After a couple of years of waiting and a change of developer the sequel to Crackdown is finally here.
I reviewed it for SquareGo Magazine here.
Full text below the cut:
It’s been two years since players took up the reins and cleaned the streets of crime in Crackdown and our return to the sweeping highways and towering edifices of Pacific City couldn’t be better timed. The pristine and beautiful city of the future left at the close of the first game; blissfully gang-member free and under the control of ‘The Agency’, has lapsed into turmoil in the decade that has passed.
The place has truly gone to hell in a handbasket as each evening hordes of mutant freaks burrow out of underground cave systems to attack the citizen body. If that weren’t bad enough, the Agency has to contend with a growing insurgency from a terrorist group known simply as Cell. It’s up to the player’s agent to rescue the city from both of these threats which seem to be inexplicably interconnected.
As if the Crackdown didn’t make it plain enough, the Agency is not entirely to be trusted and you often feel slightly uncomfortable with the over-zealous voice-over telling you that the evil insurgents must be put down with extreme force. Needless to say there is a lot more going on behind the scenes and various audio logs and messages sent to the player gradually inform you of the deeper issues at hand.
Anyone who put the hours into the original will be at home within minutes here as the running, shooting and driving feels almost identical to the old controls and if anything smoother. Not that it’s niggle free, bizarrely there are two jump buttons but no button to centre the view; leading to lots of panning around in a firefight. And actually, aside from the occasionally annoying suicidal citizen who throws themselves under your car, that might just be the only problem.
Unlike Crackdown there isn’t the same focus of wiping out gangs and building up to boss battles. Instead each sector of the city has three Cell control points to hold as well as three absorption units to activate in order to help wipe out Freak lairs. Since these can be done in any order there isn’t such a linear progression to be worked through. Leading to lots more exploration and freeform entertainment and freeing up time to seek out the all important hidden orbs and audio logs dotted around the sandbox of a city.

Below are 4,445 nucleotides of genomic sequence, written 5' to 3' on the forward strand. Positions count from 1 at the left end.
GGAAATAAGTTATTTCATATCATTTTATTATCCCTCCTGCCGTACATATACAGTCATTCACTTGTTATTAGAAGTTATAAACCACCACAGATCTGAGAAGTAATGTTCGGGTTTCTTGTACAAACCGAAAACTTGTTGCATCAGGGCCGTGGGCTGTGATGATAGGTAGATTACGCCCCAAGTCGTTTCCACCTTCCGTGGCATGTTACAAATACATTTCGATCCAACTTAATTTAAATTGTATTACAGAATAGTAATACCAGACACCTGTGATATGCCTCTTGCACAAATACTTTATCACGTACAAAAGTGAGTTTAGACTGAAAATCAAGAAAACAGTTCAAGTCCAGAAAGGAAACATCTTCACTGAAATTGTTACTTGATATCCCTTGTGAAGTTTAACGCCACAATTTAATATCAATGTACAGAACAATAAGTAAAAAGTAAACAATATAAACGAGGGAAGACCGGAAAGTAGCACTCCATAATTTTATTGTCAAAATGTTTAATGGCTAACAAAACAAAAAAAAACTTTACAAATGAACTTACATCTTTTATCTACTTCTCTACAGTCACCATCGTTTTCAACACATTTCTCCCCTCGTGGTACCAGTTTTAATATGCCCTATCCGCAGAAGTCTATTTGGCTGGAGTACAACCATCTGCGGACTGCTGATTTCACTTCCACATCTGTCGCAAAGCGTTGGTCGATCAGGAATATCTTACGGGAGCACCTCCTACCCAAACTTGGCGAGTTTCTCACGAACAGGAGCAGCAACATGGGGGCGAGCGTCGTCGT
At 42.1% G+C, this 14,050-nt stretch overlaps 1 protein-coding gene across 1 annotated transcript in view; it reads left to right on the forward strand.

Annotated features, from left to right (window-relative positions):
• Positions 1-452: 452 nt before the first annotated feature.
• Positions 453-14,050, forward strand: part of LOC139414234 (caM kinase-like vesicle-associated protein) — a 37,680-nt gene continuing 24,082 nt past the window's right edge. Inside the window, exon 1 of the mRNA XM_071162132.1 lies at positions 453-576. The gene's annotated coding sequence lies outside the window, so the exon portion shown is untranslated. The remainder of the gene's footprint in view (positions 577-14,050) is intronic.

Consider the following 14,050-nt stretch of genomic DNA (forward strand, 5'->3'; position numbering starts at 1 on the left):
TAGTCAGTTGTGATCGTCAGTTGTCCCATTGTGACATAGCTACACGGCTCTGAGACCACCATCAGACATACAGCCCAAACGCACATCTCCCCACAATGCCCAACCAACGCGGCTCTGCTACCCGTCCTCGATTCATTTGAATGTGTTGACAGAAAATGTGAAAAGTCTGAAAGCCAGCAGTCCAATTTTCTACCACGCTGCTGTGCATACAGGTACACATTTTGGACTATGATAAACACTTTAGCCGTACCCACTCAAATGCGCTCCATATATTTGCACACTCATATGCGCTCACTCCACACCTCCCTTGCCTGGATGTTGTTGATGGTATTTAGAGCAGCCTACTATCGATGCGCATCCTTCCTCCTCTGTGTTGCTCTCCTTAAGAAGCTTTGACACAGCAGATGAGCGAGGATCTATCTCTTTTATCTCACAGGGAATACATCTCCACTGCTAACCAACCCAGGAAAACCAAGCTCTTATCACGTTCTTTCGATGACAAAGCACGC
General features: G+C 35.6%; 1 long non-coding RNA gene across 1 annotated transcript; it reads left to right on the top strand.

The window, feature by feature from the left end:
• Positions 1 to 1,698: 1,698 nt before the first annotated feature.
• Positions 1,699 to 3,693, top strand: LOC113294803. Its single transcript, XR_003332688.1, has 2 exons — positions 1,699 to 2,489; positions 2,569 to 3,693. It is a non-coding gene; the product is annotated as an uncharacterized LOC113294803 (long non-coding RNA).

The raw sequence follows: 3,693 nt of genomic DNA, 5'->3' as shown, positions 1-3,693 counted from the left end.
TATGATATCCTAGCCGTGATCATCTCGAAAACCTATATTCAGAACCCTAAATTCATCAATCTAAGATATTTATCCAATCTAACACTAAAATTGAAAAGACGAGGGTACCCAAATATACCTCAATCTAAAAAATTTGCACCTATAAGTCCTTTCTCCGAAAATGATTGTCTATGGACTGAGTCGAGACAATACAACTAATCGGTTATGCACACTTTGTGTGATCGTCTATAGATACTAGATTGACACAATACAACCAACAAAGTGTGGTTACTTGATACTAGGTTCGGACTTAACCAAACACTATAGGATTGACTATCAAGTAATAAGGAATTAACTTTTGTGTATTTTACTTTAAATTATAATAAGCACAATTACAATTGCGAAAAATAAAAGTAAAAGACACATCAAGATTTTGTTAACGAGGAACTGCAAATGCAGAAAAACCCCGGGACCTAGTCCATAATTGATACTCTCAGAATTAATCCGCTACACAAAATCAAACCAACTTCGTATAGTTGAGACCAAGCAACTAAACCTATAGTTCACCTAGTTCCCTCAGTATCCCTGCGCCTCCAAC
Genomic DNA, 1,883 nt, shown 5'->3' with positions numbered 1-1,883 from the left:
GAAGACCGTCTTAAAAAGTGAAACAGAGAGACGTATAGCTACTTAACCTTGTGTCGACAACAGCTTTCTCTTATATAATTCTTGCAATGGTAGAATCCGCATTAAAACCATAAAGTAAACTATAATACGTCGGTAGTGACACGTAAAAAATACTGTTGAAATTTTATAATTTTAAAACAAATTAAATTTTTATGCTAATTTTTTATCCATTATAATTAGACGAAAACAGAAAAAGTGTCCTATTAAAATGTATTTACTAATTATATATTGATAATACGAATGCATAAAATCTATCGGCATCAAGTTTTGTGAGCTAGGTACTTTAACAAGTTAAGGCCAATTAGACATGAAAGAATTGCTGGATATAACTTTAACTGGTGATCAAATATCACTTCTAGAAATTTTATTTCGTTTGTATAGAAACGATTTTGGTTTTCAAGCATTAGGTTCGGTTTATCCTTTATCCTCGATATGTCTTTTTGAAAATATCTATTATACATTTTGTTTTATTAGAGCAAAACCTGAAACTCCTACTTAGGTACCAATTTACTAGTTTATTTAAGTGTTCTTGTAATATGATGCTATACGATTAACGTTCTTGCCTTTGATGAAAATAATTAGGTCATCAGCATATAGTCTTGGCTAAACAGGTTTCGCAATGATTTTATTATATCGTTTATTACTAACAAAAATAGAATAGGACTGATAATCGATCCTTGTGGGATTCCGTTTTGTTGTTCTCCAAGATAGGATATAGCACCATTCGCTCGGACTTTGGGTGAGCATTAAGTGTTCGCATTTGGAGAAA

And what a city it is, Pacific City is a vast and detailed place, building and expanding upon the original game map but with new buildings and fresh areas to explore. Better still it has nice little touches, such as the wandering citizens and even the occasional busker, who in one case was shot dead by police officers with a satisfying guitar twang.
The game plays brilliantly, with every gun giving a satisfying roar and each explosion ripping along the streets with genuinely jaw-dropping effect. What makes it even better is the jump-in system where fellow gamers can drop into your game and help out. It runs like a dream and can be set for friends-only (to avoid idiots messing your game up) allowing players to jump in and give a hand with the gunplay, as well as letting you play achievement giving games; like playing keepie-uppy with cars and having street and rooftop races.
Crackdown 2 plays like a dream and builds on the original game in every way to great effect. At any time this would be a must-have buy and in a game dry summer it’s a landmark release which no right-minded gamer should pass up. The series may be in new hands but Ruffian Games have put themselves on the map with a solid gold title.